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by   -   July 16, 2018

Readers of this blog will know that I’ve become very excited by the potential of robots with simulation-based internal models in recent years. So far we’ve demonstrated their potential in simple ethical robots and as the basis for

The Tempe police released a detailed report on their investigation of Uber’s fatality. I am on the road and have not had time to read it, but the big point, reported in many press was that the safety driver was, according to logs from her phone accounts, watching the show “The Voice” via Hulu on her phone just shortly before the incident.

by   -   June 21, 2018

Here are the slides from my York Festival of Ideas keynote yesterday, which introduced the festival focus day Artificial Intelligence: Promises and Perils.

by   -   June 14, 2018

Sitting in New York City, looking up at the clear June skies, I wonder if I am staring at an endangered phenomena. According to many in the Unmanned Aircraft Systems (UAS) industry, skylines across the country soon will be filled with flying cars, quadcopter deliveries, emergency drones, and other robo-flyers. Moving one step closer to this mechanically-induced hazy future, General Electric (GE) announced last week the launch of AiRXOS, a “next generation unmanned traffic” management system.

by   -   June 7, 2018

If the robotics world had a celebrity it would be Spot Mini of Boston Dynamics. Last month at the Robotics Summit in Boston the mechanical dog strutted onto the floor of the Westin Hotel trailed by hundreds of flickering iPhones. Marc Raibert first unveiled his metal menaagerie almost a decade ago with a video of Big Dog. Today, Mini is the fulfillment of his mission in a sleeker, smarter, and environmentally friendlier robo-canine package than its gas-burning ancestor.

by   -   June 1, 2018

Three and half years ago, I stood on the corner of West Street and gasped as two window washers clung to life at the end of a rope a thousand feet above. By the time rescue crews reached the men on the 69th floor of 1 World Trade they were close to passing out from dangling upside down. Everyday risk-taking men and women hook their bodies to metal scaffolds and ascend to deadly heights for $25 an hour. Ramone Castro, a window washer of three decades, said it best, “It is a very dangerous job. It is not easy going up there. You can replace a machine but not a life.” Castro’s statement sounds like an urgent call to action for robots.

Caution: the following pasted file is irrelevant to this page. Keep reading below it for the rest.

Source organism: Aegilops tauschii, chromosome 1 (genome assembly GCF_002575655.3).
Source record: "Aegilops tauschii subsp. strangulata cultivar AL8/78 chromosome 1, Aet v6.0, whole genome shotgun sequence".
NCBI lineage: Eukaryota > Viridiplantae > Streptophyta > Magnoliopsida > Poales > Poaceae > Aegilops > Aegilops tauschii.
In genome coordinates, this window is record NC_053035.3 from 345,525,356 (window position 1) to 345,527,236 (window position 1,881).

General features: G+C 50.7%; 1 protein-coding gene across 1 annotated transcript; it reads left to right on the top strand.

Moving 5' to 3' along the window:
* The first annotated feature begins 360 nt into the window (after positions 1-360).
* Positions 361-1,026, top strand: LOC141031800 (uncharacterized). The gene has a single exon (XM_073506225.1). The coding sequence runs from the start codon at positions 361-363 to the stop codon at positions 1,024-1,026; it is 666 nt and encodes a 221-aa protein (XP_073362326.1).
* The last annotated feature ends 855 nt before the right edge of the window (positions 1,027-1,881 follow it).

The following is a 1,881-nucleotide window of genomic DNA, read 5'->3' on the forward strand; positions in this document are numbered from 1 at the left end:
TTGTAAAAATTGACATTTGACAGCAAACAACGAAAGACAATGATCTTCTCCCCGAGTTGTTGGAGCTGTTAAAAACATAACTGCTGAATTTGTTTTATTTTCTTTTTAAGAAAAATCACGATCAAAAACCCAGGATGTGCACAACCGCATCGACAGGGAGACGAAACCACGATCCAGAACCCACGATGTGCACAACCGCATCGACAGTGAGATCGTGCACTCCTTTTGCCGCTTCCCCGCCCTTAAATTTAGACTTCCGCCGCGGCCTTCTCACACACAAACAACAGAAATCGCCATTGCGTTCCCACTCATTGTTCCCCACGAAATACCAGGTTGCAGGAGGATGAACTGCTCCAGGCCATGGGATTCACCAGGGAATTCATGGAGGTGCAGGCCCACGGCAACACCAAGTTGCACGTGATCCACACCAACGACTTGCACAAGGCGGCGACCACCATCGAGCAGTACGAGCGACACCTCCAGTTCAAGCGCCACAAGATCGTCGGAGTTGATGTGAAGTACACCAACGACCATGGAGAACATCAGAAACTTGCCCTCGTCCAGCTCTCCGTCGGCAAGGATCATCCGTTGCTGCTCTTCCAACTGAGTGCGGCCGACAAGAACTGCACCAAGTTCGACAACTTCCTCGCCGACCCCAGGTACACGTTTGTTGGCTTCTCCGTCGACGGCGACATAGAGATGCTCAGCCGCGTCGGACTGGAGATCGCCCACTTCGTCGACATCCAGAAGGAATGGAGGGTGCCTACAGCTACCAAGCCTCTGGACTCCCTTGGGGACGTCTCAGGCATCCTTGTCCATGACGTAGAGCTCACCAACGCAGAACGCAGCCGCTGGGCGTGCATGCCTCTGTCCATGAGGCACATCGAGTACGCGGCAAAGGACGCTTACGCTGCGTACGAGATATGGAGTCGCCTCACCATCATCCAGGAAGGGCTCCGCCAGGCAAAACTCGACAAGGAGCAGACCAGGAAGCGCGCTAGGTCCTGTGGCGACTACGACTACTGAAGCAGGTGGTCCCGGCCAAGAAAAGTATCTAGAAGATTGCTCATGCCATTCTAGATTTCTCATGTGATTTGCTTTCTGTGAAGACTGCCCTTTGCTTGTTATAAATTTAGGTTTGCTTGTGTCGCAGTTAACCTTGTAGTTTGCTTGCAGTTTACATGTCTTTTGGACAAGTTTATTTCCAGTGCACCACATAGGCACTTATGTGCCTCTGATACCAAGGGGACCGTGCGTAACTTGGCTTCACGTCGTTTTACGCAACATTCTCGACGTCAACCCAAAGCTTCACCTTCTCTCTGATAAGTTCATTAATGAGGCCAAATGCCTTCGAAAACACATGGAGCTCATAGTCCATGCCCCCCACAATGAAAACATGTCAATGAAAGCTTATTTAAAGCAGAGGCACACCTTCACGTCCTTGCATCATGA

Source: Tesla

Tesla can do better than its current public response to the recent fatal crash involving one of its vehicles. I would like to see more introspection, credibility, and nuance.

The NHTSA/SAE “levels” of robocars are not just incorrect. I now believe they are contributing to an attitude towards their “level 2” autopilots that plays a small, but real role in the recent Tesla fatalities.

The Uber car and Tesla’s autopilot, both in the news for fatalities are really two very different things. This table outlines the difference. Also, see below for some new details on why the Tesla crashed and more.

by   -   April 4, 2018

The long-anticipated, Steven Spielberg-helmed Ready Player One has just been released in UK cinemas this week, and as a film of obvious interest to DreamingRobots and Cyberselves everywhere, we went along to see what the Maestro of the Blockbuster has done with Ernest Cline’s 2011 novel (which the author himself helped to adapt to the screen).

The governor of Arizona has told Uber to “get an Uber” and stop testing in the state. With no instructions on how to come back.

Source: Uber

Today I’m going to examine how you attain safety in a robocar, and outline a contradiction in the things that went wrong for Uber and their victim. Each thing that went wrong is both important and worthy of discussion, but at the same time unimportant. For almost every thing that went wrong Is something that we want to prevent going wrong, but it’s also something that we must expect will go wrong sometimes, and to plan for it.

I have written a few times about the unusual nature of robocar accidents. Recently I was discussing this with a former student who is doing some research on the area. As a first step, she began looking at lists of all the reasons that humans cause accidents. (The majority of them, on police reports, are simply that one car was not in its proper right-of-way, which doesn’t reveal a lot.)

by   -   February 10, 2018

In a shocker, it was announced that Uber and Waymo (Google/Alphabet) have settled their famous lawsuit for around $245 million in Uber stock. No cash, and Uber agrees it won’t use any Google hardware or software trade secrets — which it of course had always denied that it ever did.

Last week my colleague Dieter Vanderelst presented our paper: The Dark Side of Ethical Robots at AIES 2018 in New Orleans.



Bio-inspired Soft Robots for Healthcare
July 8, 2018


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